Que de français dans leur retraite sûres
Passent leur vie au sein de l’amitié!
O peuple heureux, ô peuple qu’on adore,
Toi qui sauvas cent peuples différents,
Pourrais-tu nous laisser encore
En proie à des tyrans?

Pardonne, hélas, à l’ardeur qui nous presse,
L’indépendance est fille des revers;
Nous gémissons sur le sort de la Grèce,
Comme elle aussi nous sommes dans les fers.
Mais quand pour elle un nouveau ciel se dore,
L’esclave nègre exhale ces accents:
Pourrais-tu nous laisser encore
En proie à des tyrans!

Il t’appartient, ô soldat de la France,
De mettre fin à notre anxiété;
C’est à toi seul de mettre en assurance
L’empire saint de notre liberté.
Ah! lorsqu’ici chacun de nous t’implore,
Daigne te rendre à nos cris déchirants;
Pourrais-tu nous laisser encore
En proie à des tyrans!

Ose évoquer l’immortelle mémoire
De l’heureux chef de tes nombreux héros;
Ose appeler l’héritier de sa gloire
A partager tes sublimes travaux.
Tes vieux guerriers nés sous une autre aurore
Seconderont tes efforts bienfaisants.
Pourrais-tu nous laisser encore
En proie à des tyrans!

Dans ces beaux jours où la terre étonnée
Reçut le sceau de ton autorité
Un gros des tiens dans notre âme peinée
Grava les mots d’honneur, d’égalité.
Ces mots sacrés ont dans le coeur du Maure
Développé des germes tout-puissants.
Pourrais-tu nous laisser encore
En proie à des tyrans!

Oui, c’en est fait, notre esprit se réveille;
Brisons le joug qui pèse sur nos fronts.
Pour foudroyer le tyran qui sommeille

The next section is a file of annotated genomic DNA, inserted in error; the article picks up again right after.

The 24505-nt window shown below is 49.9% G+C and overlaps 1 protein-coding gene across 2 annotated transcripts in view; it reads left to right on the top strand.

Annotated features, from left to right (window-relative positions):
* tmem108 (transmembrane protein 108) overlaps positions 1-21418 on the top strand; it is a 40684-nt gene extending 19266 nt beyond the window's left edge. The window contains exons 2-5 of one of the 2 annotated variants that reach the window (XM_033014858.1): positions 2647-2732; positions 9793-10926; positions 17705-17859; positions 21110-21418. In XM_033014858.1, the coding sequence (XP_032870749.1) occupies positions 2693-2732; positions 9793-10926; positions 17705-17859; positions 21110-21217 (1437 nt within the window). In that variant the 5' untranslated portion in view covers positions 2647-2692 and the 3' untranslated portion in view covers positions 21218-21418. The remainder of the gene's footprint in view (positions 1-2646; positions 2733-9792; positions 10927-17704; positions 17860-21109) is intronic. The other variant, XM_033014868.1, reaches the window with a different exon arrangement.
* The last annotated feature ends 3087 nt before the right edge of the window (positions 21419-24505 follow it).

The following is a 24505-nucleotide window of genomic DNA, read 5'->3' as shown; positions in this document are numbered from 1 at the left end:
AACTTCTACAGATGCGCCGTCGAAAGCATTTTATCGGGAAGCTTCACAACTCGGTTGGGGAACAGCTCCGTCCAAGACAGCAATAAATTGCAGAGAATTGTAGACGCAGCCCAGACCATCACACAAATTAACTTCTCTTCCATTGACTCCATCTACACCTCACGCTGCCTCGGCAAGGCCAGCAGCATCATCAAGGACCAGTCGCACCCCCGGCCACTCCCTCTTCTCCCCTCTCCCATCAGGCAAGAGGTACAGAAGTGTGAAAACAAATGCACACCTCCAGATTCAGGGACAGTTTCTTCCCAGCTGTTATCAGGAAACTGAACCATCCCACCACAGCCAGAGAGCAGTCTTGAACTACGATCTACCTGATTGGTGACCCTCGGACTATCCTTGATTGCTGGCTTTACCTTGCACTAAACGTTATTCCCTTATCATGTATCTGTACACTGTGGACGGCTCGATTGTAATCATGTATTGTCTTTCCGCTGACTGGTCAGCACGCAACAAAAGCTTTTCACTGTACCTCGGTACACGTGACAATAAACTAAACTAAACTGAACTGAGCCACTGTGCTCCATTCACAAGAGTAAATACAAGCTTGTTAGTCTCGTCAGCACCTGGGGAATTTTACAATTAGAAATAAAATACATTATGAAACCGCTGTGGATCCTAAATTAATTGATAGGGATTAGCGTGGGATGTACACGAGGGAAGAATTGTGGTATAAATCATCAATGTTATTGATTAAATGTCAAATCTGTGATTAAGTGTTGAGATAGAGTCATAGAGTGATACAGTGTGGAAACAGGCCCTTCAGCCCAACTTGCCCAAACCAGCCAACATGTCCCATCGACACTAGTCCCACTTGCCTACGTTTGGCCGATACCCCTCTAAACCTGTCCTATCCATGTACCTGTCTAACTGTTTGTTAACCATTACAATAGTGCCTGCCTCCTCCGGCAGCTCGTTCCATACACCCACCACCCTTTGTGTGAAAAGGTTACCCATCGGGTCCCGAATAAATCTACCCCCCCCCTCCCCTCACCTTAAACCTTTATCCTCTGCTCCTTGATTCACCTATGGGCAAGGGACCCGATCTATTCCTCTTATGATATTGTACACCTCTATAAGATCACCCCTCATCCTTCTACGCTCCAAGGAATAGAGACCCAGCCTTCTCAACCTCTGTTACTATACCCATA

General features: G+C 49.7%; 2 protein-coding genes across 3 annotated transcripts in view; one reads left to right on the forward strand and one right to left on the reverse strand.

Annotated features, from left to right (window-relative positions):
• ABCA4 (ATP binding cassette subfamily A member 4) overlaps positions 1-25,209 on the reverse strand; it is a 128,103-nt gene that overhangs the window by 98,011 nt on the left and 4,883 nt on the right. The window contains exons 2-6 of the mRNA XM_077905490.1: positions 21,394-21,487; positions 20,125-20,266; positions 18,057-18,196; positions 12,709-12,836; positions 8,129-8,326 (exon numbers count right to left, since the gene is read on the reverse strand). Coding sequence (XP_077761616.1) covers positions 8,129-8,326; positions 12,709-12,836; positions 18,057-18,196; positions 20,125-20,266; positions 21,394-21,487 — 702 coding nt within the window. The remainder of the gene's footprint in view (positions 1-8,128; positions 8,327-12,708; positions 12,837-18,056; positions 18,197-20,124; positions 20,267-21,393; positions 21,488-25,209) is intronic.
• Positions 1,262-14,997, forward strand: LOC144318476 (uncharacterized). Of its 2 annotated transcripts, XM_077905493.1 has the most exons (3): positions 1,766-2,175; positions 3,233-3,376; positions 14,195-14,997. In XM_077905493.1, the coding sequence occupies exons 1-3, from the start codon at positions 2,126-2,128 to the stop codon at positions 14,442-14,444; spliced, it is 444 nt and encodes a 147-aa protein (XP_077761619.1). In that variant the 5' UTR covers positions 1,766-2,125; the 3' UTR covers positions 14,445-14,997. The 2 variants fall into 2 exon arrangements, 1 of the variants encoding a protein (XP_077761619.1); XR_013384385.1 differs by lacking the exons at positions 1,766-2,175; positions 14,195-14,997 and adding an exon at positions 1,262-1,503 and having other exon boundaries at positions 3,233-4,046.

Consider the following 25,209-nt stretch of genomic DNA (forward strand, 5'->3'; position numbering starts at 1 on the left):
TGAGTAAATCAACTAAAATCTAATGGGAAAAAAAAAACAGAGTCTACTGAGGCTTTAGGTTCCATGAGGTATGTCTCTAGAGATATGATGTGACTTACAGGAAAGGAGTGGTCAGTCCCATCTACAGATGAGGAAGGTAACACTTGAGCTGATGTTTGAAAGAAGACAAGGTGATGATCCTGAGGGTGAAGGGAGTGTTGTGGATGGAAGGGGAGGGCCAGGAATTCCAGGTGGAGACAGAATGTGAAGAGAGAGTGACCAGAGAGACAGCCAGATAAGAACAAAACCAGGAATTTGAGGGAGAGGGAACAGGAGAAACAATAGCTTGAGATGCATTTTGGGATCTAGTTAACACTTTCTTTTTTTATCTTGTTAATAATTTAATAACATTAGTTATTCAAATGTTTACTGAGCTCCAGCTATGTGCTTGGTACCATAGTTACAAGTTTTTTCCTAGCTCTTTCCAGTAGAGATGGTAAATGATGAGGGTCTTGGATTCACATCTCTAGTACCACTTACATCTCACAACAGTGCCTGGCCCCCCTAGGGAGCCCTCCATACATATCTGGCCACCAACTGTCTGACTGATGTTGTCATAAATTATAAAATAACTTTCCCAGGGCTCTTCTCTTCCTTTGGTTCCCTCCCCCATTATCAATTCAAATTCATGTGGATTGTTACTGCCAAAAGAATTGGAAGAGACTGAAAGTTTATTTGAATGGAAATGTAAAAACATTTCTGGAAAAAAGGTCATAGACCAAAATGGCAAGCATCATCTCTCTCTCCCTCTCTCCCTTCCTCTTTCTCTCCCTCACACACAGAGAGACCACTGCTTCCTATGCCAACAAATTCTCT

Sachons franchir les plaines et les monts.
Qu’un jour le fils du père que dévore
Un monde entier d’exécrables méchants
Sans lui dise «Où serais-je encore?
En proie à des tyrans!»

(In slavery, in the middle of tortures, when our fate is worthy of pity, how many French people, safe in their retreat, pass their lives in the bosom of friendship! Oh happy people, oh adored people, you who saved a hundred different peoples, could you leave us still at the mercy of tyrants?

Forgive, alas, the ardour which urges us on. Independence is the daughter of setbacks. We lament the fate of Greece, like her we also are in chains. But while for her a new dawn is breaking, the Negro slave still breathes these words: Could you leave us still at the mercy of tyrants?

It is for you, o soldier of France, to put an end to our anguish. It is for you alone to give security to the holy reign of our liberty. Oh! when all of us here are entreating you, deign to answer our heartrending cries. Could you leave us still at the mercy of tyrants?

Dare to evoke the immortal memory of the happy chief of your numerous heroes. Dare to call the heir of his glory to share in your sublime labours. Your old warriors, born under a different dawn, will second your benevolent efforts. Could you leave us still at the mercy of tyrants?

In those great days when the astonished earth received the seal of your authority, some among you engraved into our sorrowing souls the words of honour, of equality. These sacred words developed all-powerful seeds in the heart of the Moor. Could you leave us still at the mercy of tyrants?

Yes, it is settled, our spirit awakes, let us break the yoke which weighs on our brows. To strike the sleeping tyrant, we must cross plains and mountains. One day, may the son of the father who now is devoured by a whole world of execrable tyrants, be able to say: “Without him, where would I be now? At the mercy of tyrants!”)